One has to give people the benefit of the doubt when they say they have left the employ of an outfit like the National Security Agency (NSA), which seeks to know, well, almost everything about us.
Nonetheless, we note with interest this development: A former NSA employee has now joined the staff at Uber, the rapidly expanding — some might say exploding — provider of ride shares.
Perhaps the word “exploding” should be used advisedly: This ex-NSA fellow, Charlie Miller, made a name for himself recently when he and another man — Chris Valasek who, like Miller, also just joined Uber — demonstrated that they could mount a remote hack on an automobile, essentially take it over and, potentially, kill the driver.
At WhoWhatWhy, we’ve been especially interested in the potential threat from car hackers because of the mysterious death of journalist Michael Hastings, whose Mercedes suddenly sped up, left a straightaway, mounted a curb, plunged into a tree, and exploded, sending the engine flying a long distance, something engines aren’t known to do.
We have no idea how Uber plans to use Miller’s talents. Presumably the company has no particular reason to fear that the cars of its “independent” drivers would be hacked — though perhaps such a concern was indeed the reason for these hires.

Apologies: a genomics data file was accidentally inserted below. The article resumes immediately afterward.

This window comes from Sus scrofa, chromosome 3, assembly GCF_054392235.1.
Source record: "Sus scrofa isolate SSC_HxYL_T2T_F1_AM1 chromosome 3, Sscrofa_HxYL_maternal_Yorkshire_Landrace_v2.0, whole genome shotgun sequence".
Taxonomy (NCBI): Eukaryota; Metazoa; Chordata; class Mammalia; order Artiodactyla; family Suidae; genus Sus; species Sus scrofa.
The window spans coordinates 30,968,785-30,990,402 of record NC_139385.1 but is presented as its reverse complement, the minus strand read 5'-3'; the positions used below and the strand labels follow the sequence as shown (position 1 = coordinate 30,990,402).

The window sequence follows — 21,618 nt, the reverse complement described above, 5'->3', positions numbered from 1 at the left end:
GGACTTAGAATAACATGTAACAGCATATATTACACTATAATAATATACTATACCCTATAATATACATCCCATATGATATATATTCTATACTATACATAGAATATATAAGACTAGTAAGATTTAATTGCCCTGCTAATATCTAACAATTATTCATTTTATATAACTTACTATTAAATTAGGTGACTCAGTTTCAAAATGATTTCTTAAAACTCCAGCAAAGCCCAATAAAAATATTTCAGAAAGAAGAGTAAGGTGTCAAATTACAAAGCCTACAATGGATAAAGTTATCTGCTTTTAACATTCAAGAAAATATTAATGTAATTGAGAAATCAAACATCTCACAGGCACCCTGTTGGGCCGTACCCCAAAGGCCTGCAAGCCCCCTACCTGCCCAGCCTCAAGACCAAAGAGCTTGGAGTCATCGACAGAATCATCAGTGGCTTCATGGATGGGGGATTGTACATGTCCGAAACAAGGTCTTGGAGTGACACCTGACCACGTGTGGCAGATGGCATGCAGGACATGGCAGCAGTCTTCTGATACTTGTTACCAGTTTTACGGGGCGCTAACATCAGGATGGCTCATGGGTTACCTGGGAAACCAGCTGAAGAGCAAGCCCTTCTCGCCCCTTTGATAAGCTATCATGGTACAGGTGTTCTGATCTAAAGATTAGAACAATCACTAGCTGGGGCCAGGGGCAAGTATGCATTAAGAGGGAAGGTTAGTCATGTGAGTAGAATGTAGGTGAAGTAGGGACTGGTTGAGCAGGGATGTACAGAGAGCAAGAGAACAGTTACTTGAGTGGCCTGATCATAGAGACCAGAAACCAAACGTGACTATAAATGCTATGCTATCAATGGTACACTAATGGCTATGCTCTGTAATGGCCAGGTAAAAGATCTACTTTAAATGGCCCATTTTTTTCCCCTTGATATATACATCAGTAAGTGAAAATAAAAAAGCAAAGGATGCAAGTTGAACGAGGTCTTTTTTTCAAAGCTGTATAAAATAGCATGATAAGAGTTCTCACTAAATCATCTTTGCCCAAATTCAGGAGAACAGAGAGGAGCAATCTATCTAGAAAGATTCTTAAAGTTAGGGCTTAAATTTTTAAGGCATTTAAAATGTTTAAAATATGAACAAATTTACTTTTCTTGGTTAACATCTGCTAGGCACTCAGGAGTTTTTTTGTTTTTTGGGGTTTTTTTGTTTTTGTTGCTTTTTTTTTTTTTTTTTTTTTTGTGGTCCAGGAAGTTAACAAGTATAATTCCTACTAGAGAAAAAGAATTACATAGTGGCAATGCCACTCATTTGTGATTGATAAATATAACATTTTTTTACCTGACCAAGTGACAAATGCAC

In any case, one could certainly imagine how Miller’s former employers might like to know more about where we all travel and who we are with.
At NSA, Miller was a “global network exploitation specialist.” Techopedia.com defines network exploitation as “a technique through which computer networks are used to infiltrate target computers’ networks to extract and gather intelligence data….”
Edward Snowden gave us all a reason to start paying attention to the vast, darkness-enshrouded, “national security” apparatus. We would do well to try and learn more about the precise relationships between that apparatus and large corporations that play a growing role in our lives.
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